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Philadelphia 2022: The State of the City

April 20, 2022

Two years into the pandemic, Philadelphia is showing signs of an economic and public health recovery, yet some serious challenges remain.

Considering Re-enactments: The Battle of Germantown in the Light of 21st–Century Gun Violence

March 30, 2021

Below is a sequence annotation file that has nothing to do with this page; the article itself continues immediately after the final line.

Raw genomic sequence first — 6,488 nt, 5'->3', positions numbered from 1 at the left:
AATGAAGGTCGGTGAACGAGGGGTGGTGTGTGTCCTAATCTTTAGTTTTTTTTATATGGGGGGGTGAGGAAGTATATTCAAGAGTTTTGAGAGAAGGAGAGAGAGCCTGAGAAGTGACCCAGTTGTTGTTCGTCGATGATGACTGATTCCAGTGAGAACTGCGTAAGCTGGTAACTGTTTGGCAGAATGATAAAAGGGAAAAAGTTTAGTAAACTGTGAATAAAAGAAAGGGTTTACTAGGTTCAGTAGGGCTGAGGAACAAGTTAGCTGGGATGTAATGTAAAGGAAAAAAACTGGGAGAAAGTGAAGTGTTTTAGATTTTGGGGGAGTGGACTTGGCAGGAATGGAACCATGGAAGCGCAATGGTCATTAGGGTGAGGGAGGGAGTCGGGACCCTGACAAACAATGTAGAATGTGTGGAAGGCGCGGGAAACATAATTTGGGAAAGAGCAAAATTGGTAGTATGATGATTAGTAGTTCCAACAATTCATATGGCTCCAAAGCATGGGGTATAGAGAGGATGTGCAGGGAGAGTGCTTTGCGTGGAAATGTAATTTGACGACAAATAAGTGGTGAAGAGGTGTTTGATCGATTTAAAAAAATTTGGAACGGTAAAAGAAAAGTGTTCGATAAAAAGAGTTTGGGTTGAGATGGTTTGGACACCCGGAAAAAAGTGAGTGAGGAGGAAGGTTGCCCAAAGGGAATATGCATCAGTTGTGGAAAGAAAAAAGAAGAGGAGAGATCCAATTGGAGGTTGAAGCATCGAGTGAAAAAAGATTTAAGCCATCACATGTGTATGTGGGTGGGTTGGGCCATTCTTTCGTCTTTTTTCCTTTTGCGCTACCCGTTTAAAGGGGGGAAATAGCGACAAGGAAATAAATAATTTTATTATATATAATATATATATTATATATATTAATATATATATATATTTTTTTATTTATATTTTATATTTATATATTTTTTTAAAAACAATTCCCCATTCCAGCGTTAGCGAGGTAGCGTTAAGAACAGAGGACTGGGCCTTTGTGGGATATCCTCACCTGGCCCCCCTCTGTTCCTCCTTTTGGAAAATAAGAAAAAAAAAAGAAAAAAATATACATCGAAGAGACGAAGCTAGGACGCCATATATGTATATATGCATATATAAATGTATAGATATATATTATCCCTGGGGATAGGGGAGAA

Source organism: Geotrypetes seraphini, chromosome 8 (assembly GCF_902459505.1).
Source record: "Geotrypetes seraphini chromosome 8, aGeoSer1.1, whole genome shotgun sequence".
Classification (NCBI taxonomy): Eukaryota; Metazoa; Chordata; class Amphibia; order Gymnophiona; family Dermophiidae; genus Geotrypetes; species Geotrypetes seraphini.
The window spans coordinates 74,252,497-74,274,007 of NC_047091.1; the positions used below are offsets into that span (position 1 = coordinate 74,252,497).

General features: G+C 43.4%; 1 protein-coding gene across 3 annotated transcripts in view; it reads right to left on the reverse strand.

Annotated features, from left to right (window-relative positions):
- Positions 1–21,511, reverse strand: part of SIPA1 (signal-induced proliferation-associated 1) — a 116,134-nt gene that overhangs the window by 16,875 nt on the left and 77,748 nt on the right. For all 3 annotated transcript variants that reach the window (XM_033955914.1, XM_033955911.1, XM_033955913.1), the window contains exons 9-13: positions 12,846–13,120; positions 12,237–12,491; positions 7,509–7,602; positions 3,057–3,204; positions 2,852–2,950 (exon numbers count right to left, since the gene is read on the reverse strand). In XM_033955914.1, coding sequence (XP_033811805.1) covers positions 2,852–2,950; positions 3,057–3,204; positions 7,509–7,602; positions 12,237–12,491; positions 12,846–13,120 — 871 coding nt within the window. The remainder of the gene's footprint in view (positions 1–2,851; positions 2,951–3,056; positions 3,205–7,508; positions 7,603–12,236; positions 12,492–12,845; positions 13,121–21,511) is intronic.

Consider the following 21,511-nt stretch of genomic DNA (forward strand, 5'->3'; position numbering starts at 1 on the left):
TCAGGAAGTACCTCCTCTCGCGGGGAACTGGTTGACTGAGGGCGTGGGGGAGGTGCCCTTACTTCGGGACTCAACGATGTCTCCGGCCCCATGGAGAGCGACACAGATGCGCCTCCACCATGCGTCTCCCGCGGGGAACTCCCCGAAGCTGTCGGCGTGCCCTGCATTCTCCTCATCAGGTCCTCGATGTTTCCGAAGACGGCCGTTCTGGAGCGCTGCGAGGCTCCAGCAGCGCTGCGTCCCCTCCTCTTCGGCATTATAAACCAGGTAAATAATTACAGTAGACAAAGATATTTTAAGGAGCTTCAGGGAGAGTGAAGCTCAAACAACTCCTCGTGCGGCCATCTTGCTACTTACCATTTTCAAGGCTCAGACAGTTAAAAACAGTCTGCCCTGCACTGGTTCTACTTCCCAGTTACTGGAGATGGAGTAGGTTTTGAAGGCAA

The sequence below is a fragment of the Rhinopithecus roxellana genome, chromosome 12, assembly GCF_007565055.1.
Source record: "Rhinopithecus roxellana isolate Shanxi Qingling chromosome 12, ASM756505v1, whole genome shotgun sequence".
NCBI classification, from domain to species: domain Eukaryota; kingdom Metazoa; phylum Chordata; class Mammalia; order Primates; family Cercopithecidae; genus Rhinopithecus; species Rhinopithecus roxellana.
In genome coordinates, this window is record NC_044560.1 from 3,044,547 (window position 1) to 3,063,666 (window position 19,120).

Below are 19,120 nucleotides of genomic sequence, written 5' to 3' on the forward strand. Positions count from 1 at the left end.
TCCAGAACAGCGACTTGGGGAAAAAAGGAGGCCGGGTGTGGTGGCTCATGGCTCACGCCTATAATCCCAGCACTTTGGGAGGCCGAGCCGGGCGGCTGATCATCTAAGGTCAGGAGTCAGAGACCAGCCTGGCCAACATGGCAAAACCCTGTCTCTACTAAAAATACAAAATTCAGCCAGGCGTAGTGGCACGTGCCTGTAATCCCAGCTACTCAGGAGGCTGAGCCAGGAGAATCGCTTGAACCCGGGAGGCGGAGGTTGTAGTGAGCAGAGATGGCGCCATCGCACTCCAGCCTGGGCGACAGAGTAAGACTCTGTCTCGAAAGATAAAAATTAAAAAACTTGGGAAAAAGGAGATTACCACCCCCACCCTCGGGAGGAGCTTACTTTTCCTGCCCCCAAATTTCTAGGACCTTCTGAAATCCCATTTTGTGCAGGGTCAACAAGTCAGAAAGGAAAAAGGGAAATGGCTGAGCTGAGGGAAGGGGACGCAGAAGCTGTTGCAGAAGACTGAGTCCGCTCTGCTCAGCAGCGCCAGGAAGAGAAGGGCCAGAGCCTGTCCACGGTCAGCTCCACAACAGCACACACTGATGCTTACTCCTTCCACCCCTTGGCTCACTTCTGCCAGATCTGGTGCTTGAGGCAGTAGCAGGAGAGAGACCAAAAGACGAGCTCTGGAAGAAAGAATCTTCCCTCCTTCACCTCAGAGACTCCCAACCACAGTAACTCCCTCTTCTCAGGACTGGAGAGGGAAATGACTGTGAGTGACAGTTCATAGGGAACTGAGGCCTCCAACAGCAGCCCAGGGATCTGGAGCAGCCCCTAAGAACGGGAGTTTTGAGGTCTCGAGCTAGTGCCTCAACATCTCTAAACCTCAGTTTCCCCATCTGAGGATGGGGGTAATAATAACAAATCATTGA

In response to feedback from the local community and an era of gun violence in the United States, Cliveden initiated conversations with local and re-enactment communities about the relevancy and impact of the site's signature event, the Revolutionary Germantown Festival featuring re-enactments of the Battle of Germantown. The central purpose of the project was to gather reactions from key stakeholders and input from scholars to wrestle with the organization's interpretation of the American Revolution. How can Cliveden tell the authentic story of the Battle of Germantown that is relevant to the community and not an over-simplified version front loading violence? How can Cliveden include different perspectives in the re-enactment? With societal shifts over the past 40 years and an increase of violence, Cliveden was compelled to confront these questions to face the reality of gun violence in everyday American life. The hope was to discover the impact the current interpretation of Revolutionary-era history has on the communities Cliveden serves.Through eighteen months that included the start of a worldwide pandemic, Cliveden with project partners and consultants met both virtually and onsite with small groups to hear from constituents what mattered, what worked and what needed help. Data was also gathered using surveys and in-person interviews during a re-vamped Revolutionary Germantown Festival forced by COVID-19. Through this project participants listened and learned from one another. Cliveden looks forward to using the information gathered and the relationships forged and deepened during this project to expand the site's interpretation of the American Revolution.